Visit Jennifer Manske Fenske's website.

"My Judy Garland Life"

New from Bloomsbury USA: My Judy Garland Life by Susie Boyt.

About the book, from the publisher:

An irresistible mixture of memoir, biography, cultural analysis, hero worship and sequin-studded self help that will speak to anyone who's ever nursed an obsession.

Judy Garland has been an important figure in Susie Boyt's life since she was three years old, comforting, inspiring, and at times disturbing her. In this unique book Boyt travels deep into the underworld of hero-worship, examining our understanding of rescue, consolation, love, grief, and fame through the prism of Judy. Her journey takes in a duetting breakfast with Mickey Rooney, a munchkin luncheon, a late-night spree at the Minnesota Judy Garland Museum, and a breathless, semi-sacred encounter with Liza Minnelli.

Layering key episodes from Garland's life with defining moments from her own, Boyt demands with insight and humor, what it means, exactly, to adore someone you don't know. Does hero worship have to be a pursuit that's low in status or can it be performed with pride and style? Are there similarities that lie at the heart of all fans? Chronicling her obsession, Boyt illuminates her own life and perfectly distills why Judy Garland is such a legend.
Visit Susie Boyt's website.

Sunday, May 24, 2009

"The Burning Skies"

New from Spectra Books: The Burning Skies by David J. Williams.

About the book, from the publisher:

In his electrifying debut, The Mirrored Heavens, David J. Williams created a dark futuristic world grounded in the military rivalries, terror tactics, and political wrangling of our own time. Now he takes his masterful blend of military SF, espionage thriller, and dystopian cyberpunk one step further—to the edge of annihilation....

Life as U.S. counterintelligence agent Claire Haskell once knew it is in tatters—her mission betrayed, her lover dead, and her memories of the past suspect. Worse, the defeat of the mysterious insurgent group known as Autumn Rain was not as complete as many believed. It is quickly becoming clear that the group’s ultimate goal is not simply to destroy the tenuous global alliances of the 22nd century—but to rule all of humanity. And they’re starting with the violent destruction of the Net and the assassination of the U.S. president. Now it’s up to Claire, with her ability to jack her brain into the systems of the enemy, to win this impossible war.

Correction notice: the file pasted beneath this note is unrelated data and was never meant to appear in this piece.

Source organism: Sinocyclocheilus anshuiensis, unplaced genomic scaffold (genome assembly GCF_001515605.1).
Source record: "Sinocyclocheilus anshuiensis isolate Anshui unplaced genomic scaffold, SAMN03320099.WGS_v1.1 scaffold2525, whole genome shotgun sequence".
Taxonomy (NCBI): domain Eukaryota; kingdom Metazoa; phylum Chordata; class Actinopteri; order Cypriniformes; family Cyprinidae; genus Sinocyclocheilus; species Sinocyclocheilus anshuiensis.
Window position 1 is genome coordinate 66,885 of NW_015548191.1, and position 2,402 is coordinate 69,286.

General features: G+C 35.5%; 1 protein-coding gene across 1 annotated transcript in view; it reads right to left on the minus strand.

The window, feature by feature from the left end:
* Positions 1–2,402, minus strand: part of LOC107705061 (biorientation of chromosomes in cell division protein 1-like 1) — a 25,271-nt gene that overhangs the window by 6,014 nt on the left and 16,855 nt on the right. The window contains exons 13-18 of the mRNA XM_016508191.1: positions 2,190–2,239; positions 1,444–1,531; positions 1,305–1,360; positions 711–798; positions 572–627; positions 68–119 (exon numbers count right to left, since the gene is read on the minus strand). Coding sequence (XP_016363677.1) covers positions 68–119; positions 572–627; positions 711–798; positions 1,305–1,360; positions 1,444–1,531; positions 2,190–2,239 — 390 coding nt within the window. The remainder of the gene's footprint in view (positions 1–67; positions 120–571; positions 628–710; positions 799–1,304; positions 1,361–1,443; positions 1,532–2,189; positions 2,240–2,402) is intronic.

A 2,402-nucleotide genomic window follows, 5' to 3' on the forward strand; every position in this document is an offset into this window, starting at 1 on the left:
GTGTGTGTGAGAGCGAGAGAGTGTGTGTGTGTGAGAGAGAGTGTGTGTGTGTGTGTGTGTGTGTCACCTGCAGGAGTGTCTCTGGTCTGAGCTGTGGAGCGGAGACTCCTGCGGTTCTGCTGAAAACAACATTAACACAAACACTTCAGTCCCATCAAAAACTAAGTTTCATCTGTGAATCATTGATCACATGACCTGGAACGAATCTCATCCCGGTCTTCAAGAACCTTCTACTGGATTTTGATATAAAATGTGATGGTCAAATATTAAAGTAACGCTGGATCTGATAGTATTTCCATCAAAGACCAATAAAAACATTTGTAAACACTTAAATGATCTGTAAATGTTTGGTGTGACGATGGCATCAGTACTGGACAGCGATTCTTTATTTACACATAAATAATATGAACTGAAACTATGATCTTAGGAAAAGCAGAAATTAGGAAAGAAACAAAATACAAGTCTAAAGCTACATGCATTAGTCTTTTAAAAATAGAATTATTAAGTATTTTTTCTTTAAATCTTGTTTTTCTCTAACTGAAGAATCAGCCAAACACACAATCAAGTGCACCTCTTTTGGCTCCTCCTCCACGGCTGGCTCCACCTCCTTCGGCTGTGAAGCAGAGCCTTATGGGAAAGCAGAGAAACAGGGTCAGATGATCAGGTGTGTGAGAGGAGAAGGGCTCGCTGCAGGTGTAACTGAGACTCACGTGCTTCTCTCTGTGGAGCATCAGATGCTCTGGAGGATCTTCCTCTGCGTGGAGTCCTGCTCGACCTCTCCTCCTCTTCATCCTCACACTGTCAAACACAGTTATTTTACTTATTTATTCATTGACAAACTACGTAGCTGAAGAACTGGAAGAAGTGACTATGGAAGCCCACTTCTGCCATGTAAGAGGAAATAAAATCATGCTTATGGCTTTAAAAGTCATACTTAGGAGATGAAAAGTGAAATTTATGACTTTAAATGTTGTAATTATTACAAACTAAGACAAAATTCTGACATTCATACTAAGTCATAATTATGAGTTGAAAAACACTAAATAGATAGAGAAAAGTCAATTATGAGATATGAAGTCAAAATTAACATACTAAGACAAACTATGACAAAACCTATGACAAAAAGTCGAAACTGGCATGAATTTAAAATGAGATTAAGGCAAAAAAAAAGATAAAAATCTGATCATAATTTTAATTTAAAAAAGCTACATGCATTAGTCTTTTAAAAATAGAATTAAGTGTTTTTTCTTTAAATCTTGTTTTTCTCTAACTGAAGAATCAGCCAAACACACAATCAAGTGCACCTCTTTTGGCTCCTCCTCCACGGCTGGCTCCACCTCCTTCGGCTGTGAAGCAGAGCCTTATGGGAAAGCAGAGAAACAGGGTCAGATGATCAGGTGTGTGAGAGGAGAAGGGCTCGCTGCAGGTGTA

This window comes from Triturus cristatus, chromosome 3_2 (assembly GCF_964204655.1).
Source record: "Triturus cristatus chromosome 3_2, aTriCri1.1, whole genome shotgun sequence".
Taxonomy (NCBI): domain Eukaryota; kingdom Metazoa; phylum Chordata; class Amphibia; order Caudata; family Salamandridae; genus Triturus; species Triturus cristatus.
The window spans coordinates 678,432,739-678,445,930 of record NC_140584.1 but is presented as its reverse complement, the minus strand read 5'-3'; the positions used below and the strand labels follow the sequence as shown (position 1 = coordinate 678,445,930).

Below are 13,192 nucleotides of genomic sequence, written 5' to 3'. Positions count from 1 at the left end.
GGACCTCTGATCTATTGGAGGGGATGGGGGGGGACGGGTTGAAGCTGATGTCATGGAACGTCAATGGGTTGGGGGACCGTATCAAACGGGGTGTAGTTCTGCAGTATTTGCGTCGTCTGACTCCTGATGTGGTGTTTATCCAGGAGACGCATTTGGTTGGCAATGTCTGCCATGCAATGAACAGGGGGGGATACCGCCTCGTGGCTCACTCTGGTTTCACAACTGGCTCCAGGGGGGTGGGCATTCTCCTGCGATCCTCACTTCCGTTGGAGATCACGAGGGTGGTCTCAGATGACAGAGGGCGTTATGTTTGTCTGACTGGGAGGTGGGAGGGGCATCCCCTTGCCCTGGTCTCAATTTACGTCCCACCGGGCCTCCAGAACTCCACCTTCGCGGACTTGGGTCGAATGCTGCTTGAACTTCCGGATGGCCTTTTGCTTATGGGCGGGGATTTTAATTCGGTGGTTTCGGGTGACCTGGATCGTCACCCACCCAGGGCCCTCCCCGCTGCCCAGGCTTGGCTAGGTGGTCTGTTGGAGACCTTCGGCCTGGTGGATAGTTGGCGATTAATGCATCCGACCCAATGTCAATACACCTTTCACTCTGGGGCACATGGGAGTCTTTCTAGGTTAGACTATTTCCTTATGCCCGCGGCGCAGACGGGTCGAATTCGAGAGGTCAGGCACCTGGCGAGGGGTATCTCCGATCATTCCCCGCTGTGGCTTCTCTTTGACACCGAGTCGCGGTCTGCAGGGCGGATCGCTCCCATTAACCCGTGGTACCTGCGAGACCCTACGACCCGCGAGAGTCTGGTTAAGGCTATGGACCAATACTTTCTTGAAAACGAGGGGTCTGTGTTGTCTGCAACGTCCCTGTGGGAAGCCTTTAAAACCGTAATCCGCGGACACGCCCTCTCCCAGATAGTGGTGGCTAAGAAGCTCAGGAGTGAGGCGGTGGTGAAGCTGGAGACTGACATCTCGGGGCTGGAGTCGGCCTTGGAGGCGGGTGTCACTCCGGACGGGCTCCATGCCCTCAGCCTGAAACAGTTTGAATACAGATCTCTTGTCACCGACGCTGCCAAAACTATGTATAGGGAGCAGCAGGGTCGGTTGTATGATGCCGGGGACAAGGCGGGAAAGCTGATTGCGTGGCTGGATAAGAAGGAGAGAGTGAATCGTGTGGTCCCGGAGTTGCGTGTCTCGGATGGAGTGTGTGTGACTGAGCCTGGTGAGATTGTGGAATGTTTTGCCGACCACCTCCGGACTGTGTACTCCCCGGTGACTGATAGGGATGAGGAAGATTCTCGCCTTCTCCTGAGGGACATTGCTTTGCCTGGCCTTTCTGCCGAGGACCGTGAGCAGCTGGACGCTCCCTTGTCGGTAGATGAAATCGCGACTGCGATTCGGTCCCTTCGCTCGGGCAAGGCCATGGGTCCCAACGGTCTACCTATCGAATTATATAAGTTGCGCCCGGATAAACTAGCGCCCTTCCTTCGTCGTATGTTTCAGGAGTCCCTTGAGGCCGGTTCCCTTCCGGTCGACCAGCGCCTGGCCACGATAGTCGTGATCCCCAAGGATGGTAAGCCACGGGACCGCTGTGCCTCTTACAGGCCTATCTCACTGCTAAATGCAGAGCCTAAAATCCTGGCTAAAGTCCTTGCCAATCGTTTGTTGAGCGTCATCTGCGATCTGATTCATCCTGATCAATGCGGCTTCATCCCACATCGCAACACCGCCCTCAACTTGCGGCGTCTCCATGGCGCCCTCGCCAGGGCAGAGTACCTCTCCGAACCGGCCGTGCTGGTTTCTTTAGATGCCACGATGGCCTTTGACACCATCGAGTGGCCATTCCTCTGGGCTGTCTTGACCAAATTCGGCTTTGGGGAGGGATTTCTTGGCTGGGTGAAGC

Battling ferociously across the Earth-Moon system, and navigating a complex world filled with both steadfast loyalists and ruthless traitors, Claire must be ready for the Rain’s next move. But the true enemy may already be one step ahead of her.
Visit the official website of David J. Williams.


New from Tin House Books: Erased by Jim Krusoe.

About the book, from the publisher:

Abandonment, life, death, and, oddly, Cleveland are explored in the hilarious second installment of Jim Krusoe's trilogy about resurrection.

In Erased, Krusoe takes on a dead mother who mysteriously sends notes from the beyond to her grown son, Theodore, the owner of a mail-order gardening-implement business. "I need to see you," the first card reads. Theodore does what any sensible person would: he ignores it. But when he gets a second card that's even more urgent, Theodore leaves his quiet home in St. Nils for a radiantly imagined Cleveland, Ohio, to track down his mother. There, aided by Uleene, the last remaining member of Satan's Samaritans, an all-girl biker club, he searches through the realms of women's clubs, art, rodent extermination, and sport fishing until he finds the answers he seeks.
Read an excerpt from Erased.

Saturday, May 23, 2009

"The Secret Speech"

New from Grand Central Publishing: The Secret Speech by Tom Rob Smith.

About the book, from the publisher:

Tom Rob Smith-the author whose debut, Child 44, has been called "brilliant" (Chicago Tribune), "remarkable" (Newsweek) and "sensational" (Entertainment Weekly)-returns with an intense, suspenseful new novel: a story where the sins of the past threaten to destroy the present, where families must overcome unimaginable obstacles to save their loved ones, and where hope for a better tomorrow is found in the most unlikely of circumstances...


Soviet Union, 1956. Stalin is dead, and a violent regime is beginning to fracture-leaving behind a society where the police are the criminals, and the criminals are innocent. A secret speech composed by Stalin's successor Khrushchev is distributed to the entire nation. Its message: Stalin was a tyrant. Its promise: The Soviet Union will change.

Facing his own personal turmoil, former state security officer Leo Demidov is also struggling to change. The two young girls he and his wife Raisa adopted have yet to forgive him for his part in the death of their parents. They are not alone. Now that the truth is out, Leo, Raisa, and their family are in grave danger from someone consumed by the dark legacy of Leo's past career. Someone transformed beyond recognition into the perfect model of vengeance.

From the streets of Moscow in the throes of political upheaval, to the Siberian gulags, and to the center of the Hungarian uprising in Budapest, THE SECRET SPEECH is a breathtaking, epic novel that confirms Tom Rob Smith as one of the most exciting new authors writing today.
Child 44 is Tom Rob Smith's first novel.

The Page 69 Test: Child 44.

"Little Lamb Lost"

New from Oceanview Publishing: Little Lamb Lost by Margaret Fenton.